Skip to main content

Lest We Forget.....

It is Memorial Day Weekend and yesterday as an extended family we visited the cemeteries. We started out the day at Sunset Memorial Gardens to visit Grandpa Bob's grave (Roger's father). The kids questioned why Maxine didn't have two dates like Grandpa Bob's. It was explained to them that she was still living and when she passes on, the second date would be added.

After we left Sunset Memorial Gardens, we picked up G.G. and went to Laurel Hill Cemetery, where my dad and most of my mom's family is buried. We only visited my dad's, though, because she can no longer make it up the hills to their gravesites. Tomorrow I will go back out there and plant flowers and clean up around my grandparents, great grandparents, and uncles and aunts sites.

While visiting my dad's grave, Mia notices the stone to his right with G.G.'s name on it. She asked if I was going to put flowers on that one also. I explained that G.G. was still living, to which Cailey, in her big sister voice, enunciates each word with an exclamation point at the end of each word, reminds her that we talked about this when we visited Grandpa Bob's and Grandma! Maxine! is! still! living! and! when! she! dies! we! will! then! place! flowers! there! It was so cute. I have to admit that I think Laurel Hill's military section is the prettiest of all the cemeteries in Des Moines at Memorial time when they have all the flags lining the street. My dad always loved it too.
From Laurel Hill we went across town to Glendale to visit Jason's grave, along with my Uncle Jack's and our good friend Dirk's grave, who was also my cousin's husband. It was getting too hot for G.G. by this time and she stayed under a shade tree near Uncle Jack's grave while we walked up to Jason's. His stone, along with all the babies' in the area, need lots of TLC cleaning them up as they are flat to the ground and the grass grows over them. I was cleaning up around Jason's and the baby boy's next to his. Luke started cleaning up some other babies stones and I think he would have been happy to stay there all afternoon cleaning.

Then we visited my brother's site at Resthaven Cemetery. We all chipped in and had Denny's name added to their military wall of honor, and they just finished engraving it the day before. Cailey was so fascinated and spent a lot of time in front of Denny's name tracing it with her finger. It was very touching.


I loved all of your pictures and blog post, Mom! I am glad we take the time to do this every year.

Popular posts from this blog

June 6, 1944, D--Day Invasion at Normandy

June 6, 1944, also known as D-Day, is considered the beginning of the end of World War II in Europe. On this day in history, Allied troops (approximately 156,000) invaded Western Europe, completely overwhelming the German forces.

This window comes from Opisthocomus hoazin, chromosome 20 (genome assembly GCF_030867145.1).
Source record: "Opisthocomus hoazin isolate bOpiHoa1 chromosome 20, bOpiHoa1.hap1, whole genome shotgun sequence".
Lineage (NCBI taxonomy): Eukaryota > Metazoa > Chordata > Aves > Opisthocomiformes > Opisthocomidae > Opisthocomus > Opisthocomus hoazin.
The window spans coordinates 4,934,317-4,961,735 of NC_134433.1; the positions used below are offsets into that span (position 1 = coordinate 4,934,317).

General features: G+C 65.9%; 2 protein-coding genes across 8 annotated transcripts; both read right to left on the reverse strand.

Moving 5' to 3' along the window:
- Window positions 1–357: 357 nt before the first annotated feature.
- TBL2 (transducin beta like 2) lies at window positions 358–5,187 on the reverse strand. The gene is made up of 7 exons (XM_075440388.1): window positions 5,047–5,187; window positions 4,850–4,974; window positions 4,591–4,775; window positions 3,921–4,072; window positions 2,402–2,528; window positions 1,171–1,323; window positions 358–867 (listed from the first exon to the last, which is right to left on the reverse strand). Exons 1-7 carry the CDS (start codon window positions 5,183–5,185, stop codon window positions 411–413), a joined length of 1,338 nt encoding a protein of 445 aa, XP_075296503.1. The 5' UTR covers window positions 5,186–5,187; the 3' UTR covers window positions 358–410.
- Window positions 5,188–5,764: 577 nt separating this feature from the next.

While my father served in the U.S. Navy during World War II, he never talked about his experiences or where he had been. Now I wished I had bothered asking him about them.

Wesley enlisted on August 26, 1942. While searching, I came across U.S. World War II Navy Muster Rolls and found my father, Wesley Earl Loghry, on MUSTER ROLL OF THE CREW was "change of resting" on the U.S.S. LST 383 on March 1, 1944, coming from BuPers C.L. 25 & 208-43. More research is needed to figure out what that means.

I became curious about the USS LST 383 and did some research. This ship was an LST-1 Class Tank Landing Ship which was built at Newport News Shipbuilding and Drydock Co. in Newport News, Virginia. It launched on September 28, 1942, and was com…

Immigrant Ancestors

With all the talk about immigration, immigrants, building a wall, or having to pass a test to come to the United States, I started thinking about my immigrant ancestors. They came for a variety of reasons, including to escape poverty, religious freedom, to avoid prosecution, and the promise of cheap land and a fresh start.

My earliest immigrant ancestors that I have found is probably one of the following:

Macuth Pratt who was born about 1595 and married in 1619 in  England, immigrated about 1637.John Pearson who was born 18 Jun 1615 in North Yorkshire, England who immigrated in  1637.Jeremie Swayne. No information is known about him other than he married a woman by the name of Mary and their son, Maj. Jeremiah Swayne was born on 1 March 1642/43 in Boston, Suffolk, Massachusetts, placing immigration before 1 March 1642.Thomas Starr who was born in 1565 in New Romney, Kent, England and died before 2 March 1640/41 in Dorchester, Norfolk, Massachusetts (no immigration record found), placin…

My Thornton Line

My maternal grandfather, Roy Clinton Thornton, was born at Berwick, Polk County, Iowa on 6 June 1885.  He was the son of  Martin Luther Thornton and Rebecca "Anna" Jones. He was employed as a miner at the time of the 1900 and 1910 U.S. Federal Census, living in the same household as his parents and siblings. At the age of 27, Roy or LeRoy, as some sources list him, married Anna May Rouse at Des Moines, Polk County, Iowa on 15 May 1912. Roy completed only six years of school. His occupation at the time of his marriage was listed as a coal miner.  Roy and Anna had the following children : Children of Roy Clinton Thornton and Anna Mae RouseWilliam Martin Thorntonb. 1 May 1913, d. 26 Nov 1957Carl Roy Thornton+ b. 30 Jan 1915, d. 23 Sep 1990Doris Lucille Thornton b. c 15 Nov 1916, d. 13 May 1918Russell Claude Thornton+ b. 19 Aug 1918, d. 20 Feb 1958Virgil Franklin Thornton b. 3 Jun 1920, d. 21 Oct 1962Kenneth George Thornton+ b. 12 Dec 1922, d. 19 Apr 1988Alta Neomi Thornton+ b.…